Duskin Leadership Training in Japan

Ou's Final Report

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Final Report


I came to Japan at the end of August 2001 as a trainee of the 3rd Duskin Asia Pacific Leadership Training Program in Japan.

This program was started in 1999 for persons with disabilities in Asia. The year 2001 had 9 trainees from 9 countries- China, Korea, Indonesia, the Philippines, Nepal, Mongolia, Malaysia, Pakistan and Sri Lanka. Although we were from different countries, we felt as if we had known one another for many years from the time we first met. It was probably because we shared the same experiences as persons with disabilities. In the first orientation week, we learned about Japanese traditions and customs and went to Edo-Tokyo Museum and sports center for persons with disabilities. As I had never lived abroad, I eagerly looked forward to my year of studying and living in Japan very much.

Memories from the training period

Our training program consists of three parts. After the opening ceremony on September 3, Japanese training began. As I had a little knowledge of Japanese, I entered intermediate class. I felt that the more I studied Japanese, the more difficult it became. At first I hardly understood what my teacher was saying even though I listened to him very carefully. But as I watched TV programs and new every day, talked with friends, and got used to life in Japan, my Japanese gradually improved. We had opportunities to attend various persons with disabilities’ meetings and events organized by the supporting groups, such as Hands for Light tea party for persons with visual impairments and the 10th Disabled People’s International Commemorative Ceremony. In November I gave a speech in Japanese for the first time at the 7th Challenged Japan Forum 2001 International Convention in Mie Prefecture. Although my Japanese was not good enough then, I managed to wing it. On November 29, we gave a presentation on Japanese language training and then each of us started an individual program. Hoping to study Japanese welfare system, welfare facility management, and education for persons with visual impairments, I was able to study at Tsukuba University’s institute of Disability Sciences and Tokyo Support Center for persons with visual impairments. At Tsukuba University, I took a class to study teaching methods for persons with visual impairments and learned how to assist them to live independently. I also read many books. I did research on the support system for persons with visual impairments to go to the university and wrote a report on this theme in Chinese.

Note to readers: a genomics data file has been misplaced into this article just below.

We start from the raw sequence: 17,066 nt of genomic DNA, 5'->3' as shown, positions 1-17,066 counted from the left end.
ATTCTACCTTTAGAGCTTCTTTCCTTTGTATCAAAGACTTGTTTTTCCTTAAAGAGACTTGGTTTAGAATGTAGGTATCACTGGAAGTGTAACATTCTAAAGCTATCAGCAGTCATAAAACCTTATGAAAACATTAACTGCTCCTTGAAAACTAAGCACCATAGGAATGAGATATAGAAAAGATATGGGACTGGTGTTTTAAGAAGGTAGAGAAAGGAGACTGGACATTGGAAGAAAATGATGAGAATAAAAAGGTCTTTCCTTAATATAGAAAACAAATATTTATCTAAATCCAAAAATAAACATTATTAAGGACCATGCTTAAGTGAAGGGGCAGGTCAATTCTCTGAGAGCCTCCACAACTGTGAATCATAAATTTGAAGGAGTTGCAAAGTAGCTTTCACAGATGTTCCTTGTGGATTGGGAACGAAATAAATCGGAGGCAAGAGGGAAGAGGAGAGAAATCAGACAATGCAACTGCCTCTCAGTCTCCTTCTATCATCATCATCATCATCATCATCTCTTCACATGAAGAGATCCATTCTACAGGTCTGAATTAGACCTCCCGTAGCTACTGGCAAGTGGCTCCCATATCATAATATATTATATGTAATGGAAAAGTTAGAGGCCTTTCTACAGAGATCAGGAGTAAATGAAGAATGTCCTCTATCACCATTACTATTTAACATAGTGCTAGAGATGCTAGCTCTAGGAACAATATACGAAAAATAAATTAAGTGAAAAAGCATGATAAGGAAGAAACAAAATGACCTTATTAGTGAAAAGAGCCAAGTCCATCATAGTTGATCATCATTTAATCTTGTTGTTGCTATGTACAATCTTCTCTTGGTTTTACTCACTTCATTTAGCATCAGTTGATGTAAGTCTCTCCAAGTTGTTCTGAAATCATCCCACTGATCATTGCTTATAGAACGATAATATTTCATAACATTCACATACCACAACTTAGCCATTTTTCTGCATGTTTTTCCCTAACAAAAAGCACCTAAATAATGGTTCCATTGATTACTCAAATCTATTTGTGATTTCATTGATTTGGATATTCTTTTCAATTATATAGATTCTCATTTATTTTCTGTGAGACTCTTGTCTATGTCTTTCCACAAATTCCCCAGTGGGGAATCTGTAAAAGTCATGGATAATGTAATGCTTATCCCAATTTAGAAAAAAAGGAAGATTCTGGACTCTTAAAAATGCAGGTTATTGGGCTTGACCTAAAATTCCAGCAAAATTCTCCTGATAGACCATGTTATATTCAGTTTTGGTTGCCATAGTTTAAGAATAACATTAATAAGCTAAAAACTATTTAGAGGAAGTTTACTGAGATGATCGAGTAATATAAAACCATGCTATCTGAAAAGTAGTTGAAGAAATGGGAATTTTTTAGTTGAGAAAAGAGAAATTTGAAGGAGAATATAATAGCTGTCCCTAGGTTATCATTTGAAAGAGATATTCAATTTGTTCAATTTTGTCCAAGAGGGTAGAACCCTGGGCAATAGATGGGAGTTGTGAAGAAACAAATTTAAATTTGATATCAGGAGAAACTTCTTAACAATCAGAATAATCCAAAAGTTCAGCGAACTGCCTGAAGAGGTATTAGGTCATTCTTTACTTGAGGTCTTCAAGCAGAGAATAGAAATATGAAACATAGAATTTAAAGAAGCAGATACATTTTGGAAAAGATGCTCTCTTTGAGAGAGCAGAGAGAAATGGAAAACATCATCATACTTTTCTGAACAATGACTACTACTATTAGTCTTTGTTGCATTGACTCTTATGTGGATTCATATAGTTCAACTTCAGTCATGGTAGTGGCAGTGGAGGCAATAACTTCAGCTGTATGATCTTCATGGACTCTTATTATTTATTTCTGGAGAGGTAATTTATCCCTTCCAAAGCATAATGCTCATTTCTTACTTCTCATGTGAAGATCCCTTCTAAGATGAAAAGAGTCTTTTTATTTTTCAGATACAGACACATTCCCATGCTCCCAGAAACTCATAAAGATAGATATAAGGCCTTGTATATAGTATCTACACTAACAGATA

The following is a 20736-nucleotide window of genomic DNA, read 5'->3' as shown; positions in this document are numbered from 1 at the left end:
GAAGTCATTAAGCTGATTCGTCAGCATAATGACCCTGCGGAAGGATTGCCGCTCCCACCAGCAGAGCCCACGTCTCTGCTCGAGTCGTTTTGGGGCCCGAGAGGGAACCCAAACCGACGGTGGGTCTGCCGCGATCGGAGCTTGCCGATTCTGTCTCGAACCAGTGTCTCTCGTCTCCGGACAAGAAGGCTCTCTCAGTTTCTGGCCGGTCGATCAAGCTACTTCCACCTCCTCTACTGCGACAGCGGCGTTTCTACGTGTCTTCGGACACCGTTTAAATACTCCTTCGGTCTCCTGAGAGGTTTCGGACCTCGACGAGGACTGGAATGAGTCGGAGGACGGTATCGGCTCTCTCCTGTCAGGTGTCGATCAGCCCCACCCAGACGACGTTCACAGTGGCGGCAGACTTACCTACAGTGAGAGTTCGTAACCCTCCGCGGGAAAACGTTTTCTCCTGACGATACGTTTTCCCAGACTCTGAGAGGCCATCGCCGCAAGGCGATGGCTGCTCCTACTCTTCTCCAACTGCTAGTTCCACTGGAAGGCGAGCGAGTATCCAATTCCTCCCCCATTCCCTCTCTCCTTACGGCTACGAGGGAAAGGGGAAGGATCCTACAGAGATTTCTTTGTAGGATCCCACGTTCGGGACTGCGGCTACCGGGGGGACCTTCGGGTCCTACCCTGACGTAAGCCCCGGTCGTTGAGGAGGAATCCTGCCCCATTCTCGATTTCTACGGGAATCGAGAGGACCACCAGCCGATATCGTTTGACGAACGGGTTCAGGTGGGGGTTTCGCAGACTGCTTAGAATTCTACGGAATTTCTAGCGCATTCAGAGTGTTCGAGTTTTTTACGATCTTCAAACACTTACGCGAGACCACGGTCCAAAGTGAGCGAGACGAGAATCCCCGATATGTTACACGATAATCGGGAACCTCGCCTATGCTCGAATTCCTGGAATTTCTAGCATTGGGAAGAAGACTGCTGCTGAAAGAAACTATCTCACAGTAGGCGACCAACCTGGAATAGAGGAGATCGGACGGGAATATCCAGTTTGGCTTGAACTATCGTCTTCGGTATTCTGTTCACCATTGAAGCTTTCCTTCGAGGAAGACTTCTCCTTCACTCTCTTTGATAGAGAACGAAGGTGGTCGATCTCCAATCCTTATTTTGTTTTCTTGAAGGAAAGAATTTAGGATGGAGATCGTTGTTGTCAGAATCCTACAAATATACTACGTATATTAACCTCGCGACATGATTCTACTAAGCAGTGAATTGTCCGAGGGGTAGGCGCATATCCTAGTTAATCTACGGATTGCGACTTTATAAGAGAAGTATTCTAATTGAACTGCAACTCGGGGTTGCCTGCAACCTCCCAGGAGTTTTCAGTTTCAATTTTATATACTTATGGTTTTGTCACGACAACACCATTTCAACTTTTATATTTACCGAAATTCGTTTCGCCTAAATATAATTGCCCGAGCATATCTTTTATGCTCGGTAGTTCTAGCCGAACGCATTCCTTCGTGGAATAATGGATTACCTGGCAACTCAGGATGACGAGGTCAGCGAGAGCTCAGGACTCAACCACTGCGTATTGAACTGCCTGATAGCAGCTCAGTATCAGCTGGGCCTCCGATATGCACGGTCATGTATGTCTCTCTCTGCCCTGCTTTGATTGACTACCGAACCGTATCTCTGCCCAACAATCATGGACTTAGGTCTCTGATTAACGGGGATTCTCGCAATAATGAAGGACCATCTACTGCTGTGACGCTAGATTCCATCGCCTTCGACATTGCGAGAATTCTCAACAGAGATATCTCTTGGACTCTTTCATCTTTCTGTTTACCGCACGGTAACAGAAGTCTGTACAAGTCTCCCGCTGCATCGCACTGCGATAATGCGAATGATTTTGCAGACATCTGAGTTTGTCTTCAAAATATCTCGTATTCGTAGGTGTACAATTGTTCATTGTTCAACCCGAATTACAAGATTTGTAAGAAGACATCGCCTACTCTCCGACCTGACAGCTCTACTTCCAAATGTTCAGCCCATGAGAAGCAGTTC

In today’s China, very few persons with visual impairments go to the university, so I hope to make the best use of my experiences in this area when I return. On March 9, Prof. Toriyama, my direct supervisor, and I gave a presentation entitled “The current situation on higher education for the persons with visual impairments in China” using 8 posters. What I appreciated most during my study at Tsukuba was that I could go to the library. It was incredible to be able to read printed books with an image-enlarging video system just like persons without disabilities. I was really excited as I loved reading and always wanted to read books.

At Tokyo Support Center for persons with visual impairments, I studied how to assist persons with acquired blindness in the mobility training and the rehabilitation stage, such as exchanging information via PC. I also read books and listened to lectures on the development of Japanese welfare and social security systems and their characteristics. I thought it would be of great use when I returned home and work.

I visited various facilities for persons with disabilities throughout the country during my individual training period including Light Friend Association (Koyukai), a facility for persons with disabilities, (Kanagawa Workshop, “Shounan Kibou no Sato”) in Fujisawa City, Kanagawa prefecture, Yokohama Christian School and Home for persons with visual impairments, Japan Braille Library, Japan Vocational Training Center for persons with visual impairments, Tsukuba University School for the Blind, Nippon Lighthouse Welfare Center for the Blind, Kobe Nursing Home for the Blind, Kobe Eye Light Association, The Union of Volunteer Groups on Transcription on Braille and JBS Japan Welfare Broadcasting.